The fall season is upon us, and even if it only happened by brute force due to the sheer number of anime thrown our way, it looks like we finally have a few good shows coming out in an otherwise largely uneventful 2013. Apart from Aku no Hana, most of the good stuff consisted of carryovers from 2012, and while the summer was an improvement over the lackluster winter and spring seasons, none of the titles were all that impressive so much as satisfying. With what must be a record number of new series coming out at once, this fall is predictably full of a lot of trash, but the first two days (I’m half a week late, I know) were stuffed with all the most hotly-anticipated heavy-hitters. Let’s start off by giving them a look-see.
Coppelion’s first episode does a great job at setting the scene. The dead and empty post-apocalyptic world is stunningly realized through its almost-distractingly beautiful background art. Details which enhance the broader setting, like the shortage of medicine (and its limited application), are introduced naturally through the dialogue, and we’re quickly introduced to some of the key dangers of the world. The pace, while slow, seems about right for the tone the series is going for. There is one big monkey wrench in the works, though, and that is the schoolgirls. Replace them with some competent, trained adults, and you might have something, but schoolgirls, particularly the easily-impressed and mentally-lacking genki variety we have here, run completely counter to the effectiveness of the show. Not only are they obnoxious as characters with their obnoxious schoolgirl banter (except perhaps the main girl), but they are also woefully unprepared and unequipped, and in general have no place here. That may be the point in these early episodes, but even if that is the case, they really take me out of the otherwise well-crafted setting. If Coppelion finds a way to overcome this and fully embrace its key strengths, it has the chance to be a very good show.
Beyond the Boundary
Kyoukai no Kanata is in a similar boat to Coppelion, actually. It’s got some great animation work and a reasonably well-established setting (I like how the fantasy elements are taken mostly in stride and not shoved uncomfortably close to your face) backing a usable premise, that is ultimately brought down by its attempts to make its characters too cute. The characters are the typical trope-filled empty shells that you’ll find in any Kyoto Animation outing – the most notable characters from the premiere are the KyoAni Snarky Male Lead™ and the not-all-there lead female with a tragic backstory and moe pouring out her ears. The too-big sweater and glasses and her inability to cross a room without tripping over herself are just too much. Still, it’s basically a starting assumption with KyoAni’s series that the characters will be a drag; what matters is whether the rest of the show has enough upward momentum to counter that. Despite some clunky dialogue, Kyoukai no Kanata looks like it might actually be able to pull that off. Not only do we finally get to see KyoAni’s superb animation scene take on some honest-to-goodness battle animation after being teased with it in Chuunibyou, the overall atmosphere and tone of the series is a bit of a departure from their normal work. There’s something foreboding that’s not usually there, and this is a different kind of story than they usually tackle. I’ll hop on this ride for a little while and see where it takes me.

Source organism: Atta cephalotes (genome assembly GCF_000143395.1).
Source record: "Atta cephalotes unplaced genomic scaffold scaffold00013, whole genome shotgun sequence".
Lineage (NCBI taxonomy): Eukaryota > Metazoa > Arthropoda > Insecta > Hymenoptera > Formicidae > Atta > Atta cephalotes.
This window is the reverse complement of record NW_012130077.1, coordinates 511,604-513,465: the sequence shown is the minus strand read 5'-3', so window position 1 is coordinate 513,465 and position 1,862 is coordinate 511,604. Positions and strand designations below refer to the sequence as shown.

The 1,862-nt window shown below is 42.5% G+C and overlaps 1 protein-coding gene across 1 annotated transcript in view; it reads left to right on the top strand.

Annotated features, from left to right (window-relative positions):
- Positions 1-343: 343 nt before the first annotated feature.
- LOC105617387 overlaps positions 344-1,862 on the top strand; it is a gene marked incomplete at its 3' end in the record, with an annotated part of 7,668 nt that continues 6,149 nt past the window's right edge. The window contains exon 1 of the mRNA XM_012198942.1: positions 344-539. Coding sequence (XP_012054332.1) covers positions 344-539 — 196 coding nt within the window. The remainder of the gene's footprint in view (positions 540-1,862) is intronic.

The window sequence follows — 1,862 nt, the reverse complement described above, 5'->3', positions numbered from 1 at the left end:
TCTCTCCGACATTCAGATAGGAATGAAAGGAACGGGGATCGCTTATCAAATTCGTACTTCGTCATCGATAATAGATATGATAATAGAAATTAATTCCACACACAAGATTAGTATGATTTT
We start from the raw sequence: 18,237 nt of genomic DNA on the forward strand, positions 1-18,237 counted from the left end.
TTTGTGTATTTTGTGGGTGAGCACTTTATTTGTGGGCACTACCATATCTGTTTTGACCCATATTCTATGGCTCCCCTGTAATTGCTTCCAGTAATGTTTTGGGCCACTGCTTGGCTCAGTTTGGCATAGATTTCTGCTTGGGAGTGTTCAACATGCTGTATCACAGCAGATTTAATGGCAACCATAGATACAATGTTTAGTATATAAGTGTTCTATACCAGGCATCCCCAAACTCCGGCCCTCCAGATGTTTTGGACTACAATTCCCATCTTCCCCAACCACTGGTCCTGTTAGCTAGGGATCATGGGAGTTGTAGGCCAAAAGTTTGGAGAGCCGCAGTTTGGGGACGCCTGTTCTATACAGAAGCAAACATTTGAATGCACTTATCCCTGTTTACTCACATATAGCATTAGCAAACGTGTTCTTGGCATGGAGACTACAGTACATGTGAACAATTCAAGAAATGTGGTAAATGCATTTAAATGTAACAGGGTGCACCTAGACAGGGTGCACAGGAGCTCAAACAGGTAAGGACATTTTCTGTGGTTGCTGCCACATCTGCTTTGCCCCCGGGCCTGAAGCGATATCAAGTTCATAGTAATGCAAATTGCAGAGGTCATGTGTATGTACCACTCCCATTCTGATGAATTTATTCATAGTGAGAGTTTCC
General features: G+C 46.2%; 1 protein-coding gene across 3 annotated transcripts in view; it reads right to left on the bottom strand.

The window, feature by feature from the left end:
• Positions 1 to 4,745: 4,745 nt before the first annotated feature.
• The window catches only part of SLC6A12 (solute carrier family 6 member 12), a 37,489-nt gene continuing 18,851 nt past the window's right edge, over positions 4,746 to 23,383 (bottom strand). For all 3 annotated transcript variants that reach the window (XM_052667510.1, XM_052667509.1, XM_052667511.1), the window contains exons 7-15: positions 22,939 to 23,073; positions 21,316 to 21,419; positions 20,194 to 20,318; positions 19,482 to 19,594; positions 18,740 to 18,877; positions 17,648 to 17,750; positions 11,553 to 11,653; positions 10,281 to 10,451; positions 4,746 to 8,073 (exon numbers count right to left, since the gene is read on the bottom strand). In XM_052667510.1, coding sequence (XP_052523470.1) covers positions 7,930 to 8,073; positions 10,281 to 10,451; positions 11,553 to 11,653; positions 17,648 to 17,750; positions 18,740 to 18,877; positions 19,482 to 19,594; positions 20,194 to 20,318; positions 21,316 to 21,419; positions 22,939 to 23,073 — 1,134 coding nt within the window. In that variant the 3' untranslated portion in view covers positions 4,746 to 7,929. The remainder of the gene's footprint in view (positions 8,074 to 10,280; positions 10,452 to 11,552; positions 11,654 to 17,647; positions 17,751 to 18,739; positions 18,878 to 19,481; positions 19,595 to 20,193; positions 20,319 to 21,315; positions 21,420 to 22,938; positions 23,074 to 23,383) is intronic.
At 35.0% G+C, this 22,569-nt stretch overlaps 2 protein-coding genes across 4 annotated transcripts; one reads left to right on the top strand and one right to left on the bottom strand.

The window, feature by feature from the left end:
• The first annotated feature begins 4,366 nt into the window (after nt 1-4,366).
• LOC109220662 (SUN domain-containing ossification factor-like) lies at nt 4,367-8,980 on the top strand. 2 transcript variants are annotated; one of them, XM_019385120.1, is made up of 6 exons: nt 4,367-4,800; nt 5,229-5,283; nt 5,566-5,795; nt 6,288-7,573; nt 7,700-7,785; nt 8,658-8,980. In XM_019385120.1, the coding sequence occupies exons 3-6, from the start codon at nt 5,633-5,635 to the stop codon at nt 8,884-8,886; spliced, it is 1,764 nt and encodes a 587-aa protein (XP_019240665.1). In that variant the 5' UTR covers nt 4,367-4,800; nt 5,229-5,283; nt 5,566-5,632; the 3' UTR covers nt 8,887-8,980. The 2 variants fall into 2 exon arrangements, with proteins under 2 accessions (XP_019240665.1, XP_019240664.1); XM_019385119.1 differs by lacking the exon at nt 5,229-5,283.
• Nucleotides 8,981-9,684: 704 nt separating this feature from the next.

Kill la Kill
Perhaps the only show more eagerly awaited by the legions of slobbering anime fans than Kyoto Animation’s latest endeavor was Kill la Kill, the debut work from Studio Trigger. This is where the vast majority of the remaining talent at Gainax went off to after Panty and Stocking and hid out until this year, when they released the lovable and Western-cartoony Little Witch Academia and the glorious, barely-animated INFERNO COP. Kill la Kill is their first proper anime, and right out of the gate, it is a debut every bit as impressive as you would expect from the star-studded veteran Gainax team. Within minutes I was reminded of just how much I missed the direction of Hiroyuki Imaishi and his inimitable style of over-the-top, ridiculous action choreography. Delightfully gratuitous is the descriptor of choice here, with exaggerated ragdoll physics, spinning cameras, expressive angles, and a mastery of powerful impact and kinetic energy. Content-wise, many have compared it to a Go Nagai work, but I’d really only agree with that to the degree that Nagai is an influence on Imaishi himself (which, admittedly, is likely a rather large degree). This is very clearly Imaishi’s own perverse imagination running wild here, being funneled into a coherent whole by writer Kazuki Nakashima, who had the same duty on the staff of Gurren Lagann, the most sane realization to date of Imaishi’s strong but at-times-undisciplined vision. And it shows, what with the surprising amount of substance hidden behind all that style. The pacing is excitingly fast but not unmanageably so, and in between (and in) the fights, there’s plenty of foreshadowing of future plotlines (after some inevitable episodic battles, which in this context I’m more than okay with), thematic development, character establishment (however silly it may be), and a generally coherent flow to the plot that gives me confidence that these guys know what they’re doing. Perhaps the biggest complaint I can offer at this point is that there were more than a few somewhat uncomfortable moments throughout the episode, but really, when you’re dealing with this team, that’s all part of the package. In conclusion, Studio Trigger is saving anime as expected.
Well, this post turned out a little longer than I had originally intended… In any case, to further prove that I’m not dead yet, I’ll be continuing my first impressions in a series of several more catch-up posts – next up: a touch of romance.